As the associate chief of the emergency department at St. Vincent Hospital, Ryan Friedberg knows all too well the stakes involved with a virus that, to date, has infected nearly 150,000 people in Massachusetts.
But he is also a hockey dad, and when he learned this week that the state’s Department of Health was ordering all ice rinks to close for the next two weeks after state officials had tied more than 100 COVID-19 cases to organized hockey, he — like many others in a region where the sport is a cherished tradition — was less than thrilled.
“To me, it’s all about being consistent,” said Friedberg, who argues that the statewide infection rate is significantly higher than the infection rate within youth hockey. “If you start picking and choosing what you’re going to shut down and what you’re not, then there better be some science behind it.”
Across New England, rinks have shut down as coronavirus cases surge. Last week, New Hampshire officials closed rinks for 14 days after 158 people associated with hockey tested positive in a two-month stretch. In Maine, the Amateur Hockey Association suspended games temporarily after the state’s Center for Disease Control and Prevention said it was investigating a case in which a hockey referee might have exposed more than 400 people to the virus.
But in hockey-hungry Massachusetts, where tens of thousands annually take part in the sport, families on Friday greeted the news with a keen sense of frustration. On Friday, COVID cases in the state jumped by 968 to 144,895 and the statewide death toll climbed to 9,608.
Some denounced the state’s decision as an overreaction for what they deemed a relatively small number of hockey-related cases cited by state officials — 108. Others said it was unfairly targeting hockey when outbreaks have occurred across a number of sports.
“I don’t see throwing a blanket over the whole entire program as being the right answer,” said Chuck Vinciulla of Waltham, who coaches his 11-year-old son and often spends seven days a week at an ice rink.
“You’re taking that low number and saying it’s everybody that needs to stop, when it could be some small, isolated incidents that are occurring. Why do they have to pull the rug out from underneath the whole sport?”
Since the sport began picking up again in late August and September, the vast majority of teams and rinks have been dutifully adhering to suggested guidelines and protocols in an effort to keep things safe, many associated with the sport said.
At many rinks, family members haven’t been allowed inside to watch games. Players couldn’t enter the facility until just before game time, and their temperatures were taken upon arrival.
According to Vinciulla, a player on the team he coaches who had been exposed at school to someone who tested positive for the virus was held out of hockey for two weeks — despite testing negative — from an abundance of caution.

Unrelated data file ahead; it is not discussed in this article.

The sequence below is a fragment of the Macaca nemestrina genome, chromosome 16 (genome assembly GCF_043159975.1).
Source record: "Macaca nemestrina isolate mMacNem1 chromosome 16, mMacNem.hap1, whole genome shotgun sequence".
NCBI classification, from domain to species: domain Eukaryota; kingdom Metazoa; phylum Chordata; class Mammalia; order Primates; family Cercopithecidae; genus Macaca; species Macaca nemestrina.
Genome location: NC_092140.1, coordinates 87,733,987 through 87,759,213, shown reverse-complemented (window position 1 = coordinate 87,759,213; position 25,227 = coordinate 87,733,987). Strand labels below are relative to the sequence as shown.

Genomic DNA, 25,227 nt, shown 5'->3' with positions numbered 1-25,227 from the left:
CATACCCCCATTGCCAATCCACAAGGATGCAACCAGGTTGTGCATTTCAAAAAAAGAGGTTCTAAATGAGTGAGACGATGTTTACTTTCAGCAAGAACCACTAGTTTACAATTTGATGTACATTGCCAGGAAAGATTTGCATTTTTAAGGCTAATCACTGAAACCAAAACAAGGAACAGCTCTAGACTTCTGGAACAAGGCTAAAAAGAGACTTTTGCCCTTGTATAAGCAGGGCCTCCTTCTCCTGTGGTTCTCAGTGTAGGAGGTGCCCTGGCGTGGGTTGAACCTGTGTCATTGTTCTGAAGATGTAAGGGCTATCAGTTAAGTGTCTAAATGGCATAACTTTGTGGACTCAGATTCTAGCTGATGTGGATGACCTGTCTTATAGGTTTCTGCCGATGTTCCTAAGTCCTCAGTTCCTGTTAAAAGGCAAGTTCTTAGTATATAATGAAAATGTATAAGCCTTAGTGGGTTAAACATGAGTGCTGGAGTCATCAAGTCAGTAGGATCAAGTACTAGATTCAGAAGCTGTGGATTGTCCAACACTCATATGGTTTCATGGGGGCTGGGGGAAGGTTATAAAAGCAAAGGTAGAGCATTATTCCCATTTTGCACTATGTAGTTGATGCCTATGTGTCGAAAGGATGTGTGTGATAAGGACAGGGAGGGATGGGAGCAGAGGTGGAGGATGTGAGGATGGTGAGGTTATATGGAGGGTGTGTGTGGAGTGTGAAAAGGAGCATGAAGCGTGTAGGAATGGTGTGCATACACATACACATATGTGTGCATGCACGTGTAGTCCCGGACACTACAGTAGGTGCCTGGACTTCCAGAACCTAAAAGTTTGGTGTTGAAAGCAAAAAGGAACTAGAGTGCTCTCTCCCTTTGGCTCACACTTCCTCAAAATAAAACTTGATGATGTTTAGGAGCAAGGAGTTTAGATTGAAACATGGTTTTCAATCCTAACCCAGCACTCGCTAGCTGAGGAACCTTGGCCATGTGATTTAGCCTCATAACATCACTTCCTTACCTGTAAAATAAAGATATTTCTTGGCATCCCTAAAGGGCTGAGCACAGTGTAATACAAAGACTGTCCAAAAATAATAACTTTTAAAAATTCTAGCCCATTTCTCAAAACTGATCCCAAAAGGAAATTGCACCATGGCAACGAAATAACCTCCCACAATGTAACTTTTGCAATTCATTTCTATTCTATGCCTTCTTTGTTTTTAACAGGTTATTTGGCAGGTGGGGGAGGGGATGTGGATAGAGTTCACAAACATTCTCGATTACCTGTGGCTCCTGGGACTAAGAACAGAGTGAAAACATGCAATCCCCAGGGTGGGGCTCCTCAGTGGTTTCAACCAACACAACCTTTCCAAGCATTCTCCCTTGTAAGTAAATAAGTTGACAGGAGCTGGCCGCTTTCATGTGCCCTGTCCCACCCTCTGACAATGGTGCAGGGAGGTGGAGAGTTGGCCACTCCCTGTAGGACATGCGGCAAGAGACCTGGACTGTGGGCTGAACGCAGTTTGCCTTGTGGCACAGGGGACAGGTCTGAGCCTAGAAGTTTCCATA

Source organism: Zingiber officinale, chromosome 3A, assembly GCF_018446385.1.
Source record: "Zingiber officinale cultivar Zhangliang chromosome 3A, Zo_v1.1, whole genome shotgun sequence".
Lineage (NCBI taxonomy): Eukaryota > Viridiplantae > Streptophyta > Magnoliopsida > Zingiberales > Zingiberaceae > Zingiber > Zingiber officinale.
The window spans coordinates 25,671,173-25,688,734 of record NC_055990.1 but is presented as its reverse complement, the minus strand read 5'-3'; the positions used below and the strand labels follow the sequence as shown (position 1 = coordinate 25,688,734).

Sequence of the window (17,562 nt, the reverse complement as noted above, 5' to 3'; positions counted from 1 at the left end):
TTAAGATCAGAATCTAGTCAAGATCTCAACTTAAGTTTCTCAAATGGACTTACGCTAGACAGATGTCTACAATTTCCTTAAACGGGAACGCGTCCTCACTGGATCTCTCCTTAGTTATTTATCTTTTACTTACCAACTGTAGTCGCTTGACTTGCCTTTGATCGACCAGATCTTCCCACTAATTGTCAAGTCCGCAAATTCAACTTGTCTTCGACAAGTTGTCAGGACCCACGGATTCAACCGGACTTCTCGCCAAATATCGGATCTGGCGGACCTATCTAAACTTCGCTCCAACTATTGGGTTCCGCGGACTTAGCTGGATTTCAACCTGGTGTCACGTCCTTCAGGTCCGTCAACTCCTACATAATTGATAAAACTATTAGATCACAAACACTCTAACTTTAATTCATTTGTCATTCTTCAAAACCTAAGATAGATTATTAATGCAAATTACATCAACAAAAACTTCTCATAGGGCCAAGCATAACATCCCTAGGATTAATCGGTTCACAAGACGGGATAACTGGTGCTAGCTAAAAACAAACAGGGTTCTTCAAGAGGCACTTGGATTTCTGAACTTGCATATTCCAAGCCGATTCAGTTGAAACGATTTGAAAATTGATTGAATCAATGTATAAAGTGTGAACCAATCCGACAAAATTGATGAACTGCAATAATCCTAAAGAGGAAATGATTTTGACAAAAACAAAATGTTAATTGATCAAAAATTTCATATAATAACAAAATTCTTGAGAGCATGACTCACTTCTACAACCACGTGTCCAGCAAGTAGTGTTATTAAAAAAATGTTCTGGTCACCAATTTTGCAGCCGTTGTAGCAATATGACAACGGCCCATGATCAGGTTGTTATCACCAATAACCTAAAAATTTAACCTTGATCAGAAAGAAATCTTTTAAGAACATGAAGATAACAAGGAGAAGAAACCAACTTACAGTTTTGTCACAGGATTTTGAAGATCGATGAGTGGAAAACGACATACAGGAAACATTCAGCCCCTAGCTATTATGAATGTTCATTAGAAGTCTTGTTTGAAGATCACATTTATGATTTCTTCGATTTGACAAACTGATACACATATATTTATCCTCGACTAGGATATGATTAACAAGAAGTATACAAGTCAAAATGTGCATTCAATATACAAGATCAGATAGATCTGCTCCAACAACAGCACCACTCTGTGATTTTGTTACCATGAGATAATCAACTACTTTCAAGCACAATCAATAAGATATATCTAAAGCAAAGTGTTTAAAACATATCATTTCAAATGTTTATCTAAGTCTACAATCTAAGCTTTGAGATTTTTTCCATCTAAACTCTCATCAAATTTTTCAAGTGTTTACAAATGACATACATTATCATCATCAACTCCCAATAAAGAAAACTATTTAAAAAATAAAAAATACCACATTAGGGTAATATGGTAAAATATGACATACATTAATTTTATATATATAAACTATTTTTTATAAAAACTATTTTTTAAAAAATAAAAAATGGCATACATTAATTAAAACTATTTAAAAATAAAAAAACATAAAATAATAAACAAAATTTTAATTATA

“Some of it was a little over the top,” Vinciulla said. “But that’s OK, because we’re trying to keep our kids and everyone safe and healthy.”
But not everyone has been so stringent — and the spread of the virus, some suggested, has likely been exacerbated by inconsistent rink policies and protocols.
“The problem is that you play hockey the next day in a different rink, in a different town, and it’s like there’s no pandemic happening,” said Julie Pryor of West Newton, whose 13-year-old son has been playing hockey since the age of 3. “Anybody can go in, nobody’s enforcing the rules. It’s a joke.”
Kevin Kavanagh, executive director of Massachusetts Hockey, said he understands the disappointment of players and their families. The vast majority of them have taken protocols seriously, he said.
“There’s a lot of good that comes from playing ice hockey, and sports in general, and when that’s taken away from somebody who’s had that ability, it’s frustrating,” he said. “But we have an opportunity to reset and move forward, and that’s what we all expect to have happen.”
Jamie O’Leary, assistant general manager of the New England Sports Center in Marlborough, said it was too early to tell how the two-week shutdown might affect business at the largest ice facility in New England. It has eight full-size rinks and two others, according to its website.
“There’s a lot of moving parts out there‚ but we’re just going to follow the guidelines given to us by the state,” O’Leary said. “We can only control what we can control.”
On Friday, most hockey parents and organizers remained hopeful the hiatus would be short-lived.
For now, rinks in the state will be allowed to reopen on Nov. 7. But with cases across the state rising rapidly — and a growing number of cases being tied to the sport nationally — a lengthier hiatus is also a possibility.
Just last week, the US Centers for Disease Control and Prevention released a report identifying ice hockey as a high-risk activity and cautioning that the nature of the sport — played indoors and with close physical contact — could be conducive to so-called super-spreader events.
“Even if every player and coach and ref at every rink was following these rules that the state put forth," said Pryor, “this virus was going to find a way in.”
Dugan Arnett can be reached at firstname.lastname@example.org.